Switching power supplies are basically certified to IEC 60950-1. In general, the power supply’s safety reports and certifications are required for the actual installation besides the manufacturer’s datasheet. Failure to follow these can cause delays when system certification is required.
Normally there are three main documents involved: CB certificate, IEC 60950-1 CB report and/ or EN 60950-1 test certificate. For North America, the UL or CSA 60950-1 test report is essential. Due to confidential information like schematics, full test reports are often restricted by the manufacturers and may only be released with a non-disclosure agreement (NDA).
The CB test certificate is always accompanying the CB test report. This certificate details the part numbers of the power supply that have been certified, their input and output ratings along with the safety standard including revisions and amendments. Its function is to give a quick summary of the product and to show if all the certifications are current. A power supply that has out of date certifications may only be suitable where the safety organizations have allowed the use of the product for older systems, and will not suitable for new designs or major system upgrades.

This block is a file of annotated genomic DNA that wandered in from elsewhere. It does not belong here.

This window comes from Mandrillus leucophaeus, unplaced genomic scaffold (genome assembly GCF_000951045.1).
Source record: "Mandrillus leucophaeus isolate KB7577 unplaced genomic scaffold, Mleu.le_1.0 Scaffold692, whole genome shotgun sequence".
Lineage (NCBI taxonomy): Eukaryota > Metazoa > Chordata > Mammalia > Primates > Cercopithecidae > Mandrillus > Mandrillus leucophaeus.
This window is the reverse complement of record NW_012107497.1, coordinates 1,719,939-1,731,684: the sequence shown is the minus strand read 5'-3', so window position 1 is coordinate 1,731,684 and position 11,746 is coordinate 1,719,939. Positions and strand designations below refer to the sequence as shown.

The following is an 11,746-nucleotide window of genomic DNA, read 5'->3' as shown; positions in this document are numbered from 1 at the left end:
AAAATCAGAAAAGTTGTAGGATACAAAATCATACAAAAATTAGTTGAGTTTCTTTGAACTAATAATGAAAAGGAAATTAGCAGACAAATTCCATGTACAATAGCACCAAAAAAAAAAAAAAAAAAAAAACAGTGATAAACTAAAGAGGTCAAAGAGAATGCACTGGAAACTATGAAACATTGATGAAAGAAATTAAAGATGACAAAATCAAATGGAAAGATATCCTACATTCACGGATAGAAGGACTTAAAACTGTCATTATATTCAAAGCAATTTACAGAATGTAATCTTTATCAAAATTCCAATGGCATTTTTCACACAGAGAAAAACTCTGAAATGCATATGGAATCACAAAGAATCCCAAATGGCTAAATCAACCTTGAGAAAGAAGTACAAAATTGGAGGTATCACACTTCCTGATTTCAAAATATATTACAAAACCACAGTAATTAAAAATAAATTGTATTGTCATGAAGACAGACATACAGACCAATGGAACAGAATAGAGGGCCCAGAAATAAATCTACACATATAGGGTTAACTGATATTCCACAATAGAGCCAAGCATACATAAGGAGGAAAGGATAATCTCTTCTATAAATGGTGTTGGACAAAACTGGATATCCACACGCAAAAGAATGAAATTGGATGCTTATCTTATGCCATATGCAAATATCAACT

The full CB or UL 60950-1 test report may extend to over 300 pages. The section “Engineering Conditions of Acceptability” has the all-important details for how the product should be used. For example: “Those outputs that are not should be insulated or have their access restricted to ensure that an operator or service technician cannot receive an electric shock.”
To reduce cost, many power supply manufacturers are using the CE Mark to indicate compliance with EN 60950-1 rather than pay for and maintain a separate EN 60950-1 test report and certificate. In this case the CB test certificate and CB test report will indicate that the product was additionally evaluated to EN 60950-1, and this is absolutely acceptable.